(By Silas Tams) – For some months, opposition political parties in Rivers State have been battling with attempts to use the courts to stop their candidates from contesting in the 2023 governorship elections. Recently, a new twist was added by the Executive Orders of Governor Nyesom Wike, which the parties allege was aimed at crowding them out of the political space in the state.
From loud protests, the aggrieved parties began heading to the courts to challenge what they considered as obvious cases of irregularities, and the courts have not failed them.
On Wednesday, 30 November, 2023, Justice Phoebe Ayua of the Federal High Court, Port Harcourt dismissed the suit of Hon. Bernard M. Mikko challenging the eligibility of the Governorship Candidate of the All Progressives Congress, APC, Pastor Tonye Cole, and the gubernatorial primary of the 26th of May 2022 in Suit number FHC/PH/CS/94/2022.
He held that the Court lacked jurisdiction to dabble in the internal affairs of the All Progressives Congress in a suit questioning the conduct of the APC governorship primary for the 2023 general elections.
Meanwhile, an Appeal Court sitting in Port Harcourt had on Tuesday set aside two judgments of the Federal High Courts in Rivers state which nullified the nomination of candidates of the Action Democratic Party, ADP, and African Democratic Congress, ADC.
In a unanimous judgment by a three – man panel led by Justice Gabriel Kolawole, the court granted the prayers of the ADP and ADC, adding that the Federal High Court should not have entertained the suit in the first place.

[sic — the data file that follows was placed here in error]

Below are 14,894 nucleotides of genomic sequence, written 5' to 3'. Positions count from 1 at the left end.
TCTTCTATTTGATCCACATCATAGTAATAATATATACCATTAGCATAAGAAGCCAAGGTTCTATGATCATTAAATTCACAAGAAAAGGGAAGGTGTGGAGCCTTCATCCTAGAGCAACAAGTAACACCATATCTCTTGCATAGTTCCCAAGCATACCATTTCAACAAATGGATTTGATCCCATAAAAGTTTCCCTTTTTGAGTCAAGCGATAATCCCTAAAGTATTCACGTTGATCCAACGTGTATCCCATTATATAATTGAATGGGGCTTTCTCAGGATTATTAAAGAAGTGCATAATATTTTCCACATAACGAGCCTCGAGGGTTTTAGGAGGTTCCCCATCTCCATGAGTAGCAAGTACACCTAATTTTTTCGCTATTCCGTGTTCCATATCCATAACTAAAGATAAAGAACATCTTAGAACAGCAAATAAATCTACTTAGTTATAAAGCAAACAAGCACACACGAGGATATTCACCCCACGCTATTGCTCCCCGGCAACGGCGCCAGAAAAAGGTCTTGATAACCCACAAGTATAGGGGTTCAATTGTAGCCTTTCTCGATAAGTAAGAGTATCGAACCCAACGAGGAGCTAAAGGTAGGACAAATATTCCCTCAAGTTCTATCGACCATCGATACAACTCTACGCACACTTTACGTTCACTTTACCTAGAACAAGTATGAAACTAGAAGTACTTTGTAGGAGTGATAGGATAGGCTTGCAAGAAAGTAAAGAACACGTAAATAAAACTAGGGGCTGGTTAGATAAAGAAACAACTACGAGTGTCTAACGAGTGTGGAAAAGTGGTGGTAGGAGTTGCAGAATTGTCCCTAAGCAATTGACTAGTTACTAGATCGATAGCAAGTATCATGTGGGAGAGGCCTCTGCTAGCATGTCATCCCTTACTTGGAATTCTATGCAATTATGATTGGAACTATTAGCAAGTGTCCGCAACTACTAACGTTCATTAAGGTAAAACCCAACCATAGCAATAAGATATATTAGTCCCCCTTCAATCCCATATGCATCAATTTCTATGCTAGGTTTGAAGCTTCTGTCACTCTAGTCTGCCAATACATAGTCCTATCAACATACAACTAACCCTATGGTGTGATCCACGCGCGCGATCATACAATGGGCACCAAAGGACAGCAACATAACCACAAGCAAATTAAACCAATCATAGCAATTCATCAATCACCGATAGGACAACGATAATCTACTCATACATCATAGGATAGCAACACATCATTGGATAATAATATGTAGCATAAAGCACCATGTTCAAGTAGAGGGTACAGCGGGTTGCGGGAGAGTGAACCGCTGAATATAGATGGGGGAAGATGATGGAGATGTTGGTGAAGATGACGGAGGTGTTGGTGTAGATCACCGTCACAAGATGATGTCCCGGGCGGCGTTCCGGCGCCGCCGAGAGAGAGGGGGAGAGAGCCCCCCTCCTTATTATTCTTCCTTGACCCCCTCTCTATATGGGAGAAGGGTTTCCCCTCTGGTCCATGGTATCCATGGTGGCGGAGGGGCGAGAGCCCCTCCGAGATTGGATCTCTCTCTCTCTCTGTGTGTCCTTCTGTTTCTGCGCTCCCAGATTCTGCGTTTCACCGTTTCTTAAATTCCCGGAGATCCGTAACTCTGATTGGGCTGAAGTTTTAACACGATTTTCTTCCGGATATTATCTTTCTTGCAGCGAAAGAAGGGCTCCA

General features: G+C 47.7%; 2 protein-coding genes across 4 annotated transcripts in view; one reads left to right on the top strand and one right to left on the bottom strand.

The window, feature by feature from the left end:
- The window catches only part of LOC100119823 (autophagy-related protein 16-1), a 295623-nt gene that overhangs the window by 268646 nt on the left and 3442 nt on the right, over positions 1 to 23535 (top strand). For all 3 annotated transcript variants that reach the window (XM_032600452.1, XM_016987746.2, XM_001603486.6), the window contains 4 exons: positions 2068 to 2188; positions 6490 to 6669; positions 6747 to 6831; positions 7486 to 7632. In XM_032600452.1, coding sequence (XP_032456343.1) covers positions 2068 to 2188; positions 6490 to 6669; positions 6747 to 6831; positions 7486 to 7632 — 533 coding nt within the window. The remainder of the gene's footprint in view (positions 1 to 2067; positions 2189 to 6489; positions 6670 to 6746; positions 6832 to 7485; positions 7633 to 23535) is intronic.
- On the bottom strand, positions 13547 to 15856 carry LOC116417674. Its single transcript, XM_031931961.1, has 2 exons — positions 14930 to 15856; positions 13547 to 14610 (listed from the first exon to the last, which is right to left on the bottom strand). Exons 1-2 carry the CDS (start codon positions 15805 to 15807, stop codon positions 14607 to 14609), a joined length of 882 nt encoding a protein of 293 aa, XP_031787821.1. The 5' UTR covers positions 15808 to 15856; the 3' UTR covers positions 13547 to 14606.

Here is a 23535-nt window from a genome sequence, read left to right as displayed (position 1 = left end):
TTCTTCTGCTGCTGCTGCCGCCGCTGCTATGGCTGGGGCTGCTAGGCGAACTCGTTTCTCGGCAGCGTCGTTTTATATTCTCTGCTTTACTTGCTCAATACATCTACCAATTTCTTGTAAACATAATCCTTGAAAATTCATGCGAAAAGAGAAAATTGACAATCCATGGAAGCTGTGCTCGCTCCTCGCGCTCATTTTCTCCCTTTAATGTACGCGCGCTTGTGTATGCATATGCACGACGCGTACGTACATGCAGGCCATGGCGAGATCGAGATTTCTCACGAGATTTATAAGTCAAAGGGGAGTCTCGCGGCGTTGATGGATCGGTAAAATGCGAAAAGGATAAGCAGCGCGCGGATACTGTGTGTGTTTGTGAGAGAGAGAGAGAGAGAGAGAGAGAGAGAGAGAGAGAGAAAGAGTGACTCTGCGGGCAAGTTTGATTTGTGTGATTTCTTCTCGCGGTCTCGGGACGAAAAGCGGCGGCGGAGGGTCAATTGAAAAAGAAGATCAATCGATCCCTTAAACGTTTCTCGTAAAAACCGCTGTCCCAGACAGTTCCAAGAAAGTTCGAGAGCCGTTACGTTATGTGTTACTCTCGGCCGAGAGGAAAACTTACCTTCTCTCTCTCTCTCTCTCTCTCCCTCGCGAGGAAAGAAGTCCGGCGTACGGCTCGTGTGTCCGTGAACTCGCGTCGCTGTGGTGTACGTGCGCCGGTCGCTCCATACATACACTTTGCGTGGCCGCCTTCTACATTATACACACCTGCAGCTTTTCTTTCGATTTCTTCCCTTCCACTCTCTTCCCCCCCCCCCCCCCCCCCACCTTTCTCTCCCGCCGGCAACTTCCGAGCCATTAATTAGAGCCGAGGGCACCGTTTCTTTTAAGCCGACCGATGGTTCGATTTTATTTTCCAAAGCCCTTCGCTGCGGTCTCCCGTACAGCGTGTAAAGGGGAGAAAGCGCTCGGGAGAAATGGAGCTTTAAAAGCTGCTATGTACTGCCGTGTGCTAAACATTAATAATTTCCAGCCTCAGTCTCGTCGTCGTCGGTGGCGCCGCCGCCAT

They held that the two political parties validly nominated their candidates and should participate in the 2023 elections.
Speaking on the development, counsel to ADP, Donald Otogbo, said the judgment has confirmed that democracy is at work in Rivers State, just as the
ADP chairman in the State, Christian Kendrick said that it was victory, not just for their party but for Rivers State and democracy in Nigeria.
In a related development, the Accord party has dragged the Rivers State Government to the High Court over threat to seal its party secretariat in Port Harcourt.
The action of Accord party was occasioned by the recent issuance of notice of a shut down of the building housing their secretariat by the Rivers State Ministry of Physical Planning and Urban Development on the grounds that the owner diverted it for political campaigns instead of residential purposes.
The party was contending that the Rivers State Ministry of Physical Planning and Urban Development under the law, does not have the powers to seal off the secretariat of the party, and that the use of the building for party office is not a violation of the Land (Fees) Regulation 2010 and the Executive Order 22 of the Rivers State Government.